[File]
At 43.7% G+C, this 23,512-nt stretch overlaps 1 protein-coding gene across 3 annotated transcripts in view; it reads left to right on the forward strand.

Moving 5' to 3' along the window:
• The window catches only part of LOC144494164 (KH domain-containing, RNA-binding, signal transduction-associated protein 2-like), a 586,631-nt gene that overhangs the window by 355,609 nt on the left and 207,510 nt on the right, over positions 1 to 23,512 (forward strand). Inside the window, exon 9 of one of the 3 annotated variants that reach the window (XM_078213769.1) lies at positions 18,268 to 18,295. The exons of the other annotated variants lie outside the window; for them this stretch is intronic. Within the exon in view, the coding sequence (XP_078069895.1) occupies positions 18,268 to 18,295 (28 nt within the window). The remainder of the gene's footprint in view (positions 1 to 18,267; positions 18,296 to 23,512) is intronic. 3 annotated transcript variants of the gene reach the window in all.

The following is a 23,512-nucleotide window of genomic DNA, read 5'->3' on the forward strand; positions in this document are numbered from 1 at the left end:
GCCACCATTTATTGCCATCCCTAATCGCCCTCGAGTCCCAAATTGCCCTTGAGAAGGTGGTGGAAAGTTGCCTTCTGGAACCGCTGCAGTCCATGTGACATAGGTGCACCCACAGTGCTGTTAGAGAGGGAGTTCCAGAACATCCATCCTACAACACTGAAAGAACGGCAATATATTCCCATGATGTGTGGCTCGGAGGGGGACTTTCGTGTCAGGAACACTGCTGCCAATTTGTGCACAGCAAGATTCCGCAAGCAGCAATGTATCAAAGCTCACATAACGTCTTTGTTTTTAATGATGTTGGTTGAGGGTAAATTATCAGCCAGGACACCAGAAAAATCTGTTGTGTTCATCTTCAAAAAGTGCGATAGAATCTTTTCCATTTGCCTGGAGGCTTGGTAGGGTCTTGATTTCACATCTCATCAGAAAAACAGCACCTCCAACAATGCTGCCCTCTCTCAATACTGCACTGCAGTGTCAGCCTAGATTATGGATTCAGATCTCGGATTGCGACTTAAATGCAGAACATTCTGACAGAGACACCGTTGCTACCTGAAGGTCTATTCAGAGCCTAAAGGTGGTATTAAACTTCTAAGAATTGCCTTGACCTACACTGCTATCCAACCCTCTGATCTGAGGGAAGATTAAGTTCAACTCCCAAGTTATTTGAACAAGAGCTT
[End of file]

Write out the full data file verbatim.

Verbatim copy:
At 43.7% G+C, this 23,512-nt stretch overlaps 1 protein-coding gene across 3 annotated transcripts in view; it reads left to right on the forward strand.

Moving 5' to 3' along the window:
• The window catches only part of LOC144494164 (KH domain-containing, RNA-binding, signal transduction-associated protein 2-like), a 586,631-nt gene that overhangs the window by 355,609 nt on the left and 207,510 nt on the right, over positions 1 to 23,512 (forward strand). Inside the window, exon 9 of one of the 3 annotated variants that reach the window (XM_078213769.1) lies at positions 18,268 to 18,295. The exons of the other annotated variants lie outside the window; for them this stretch is intronic. Within the exon in view, the coding sequence (XP_078069895.1) occupies positions 18,268 to 18,295 (28 nt within the window). The remainder of the gene's footprint in view (positions 1 to 18,267; positions 18,296 to 23,512) is intronic. 3 annotated transcript variants of the gene reach the window in all.

The following is a 23,512-nucleotide window of genomic DNA, read 5'->3' on the forward strand; positions in this document are numbered from 1 at the left end:
GCCACCATTTATTGCCATCCCTAATCGCCCTCGAGTCCCAAATTGCCCTTGAGAAGGTGGTGGAAAGTTGCCTTCTGGAACCGCTGCAGTCCATGTGACATAGGTGCACCCACAGTGCTGTTAGAGAGGGAGTTCCAGAACATCCATCCTACAACACTGAAAGAACGGCAATATATTCCCATGATGTGTGGCTCGGAGGGGGACTTTCGTGTCAGGAACACTGCTGCCAATTTGTGCACAGCAAGATTCCGCAAGCAGCAATGTATCAAAGCTCACATAACGTCTTTGTTTTTAATGATGTTGGTTGAGGGTAAATTATCAGCCAGGACACCAGAAAAATCTGTTGTGTTCATCTTCAAAAAGTGCGATAGAATCTTTTCCATTTGCCTGGAGGCTTGGTAGGGTCTTGATTTCACATCTCATCAGAAAAACAGCACCTCCAACAATGCTGCCCTCTCTCAATACTGCACTGCAGTGTCAGCCTAGATTATGGATTCAGATCTCGGATTGCGACTTAAATGCAGAACATTCTGACAGAGACACCGTTGCTACCTGAAGGTCTATTCAGAGCCTAAAGGTGGTATTAAACTTCTAAGAATTGCCTTGACCTACACTGCTATCCAACCCTCTGATCTGAGGGAAGATTAAGTTCAACTCCCAAGTTATTTGAACAAGAGCTT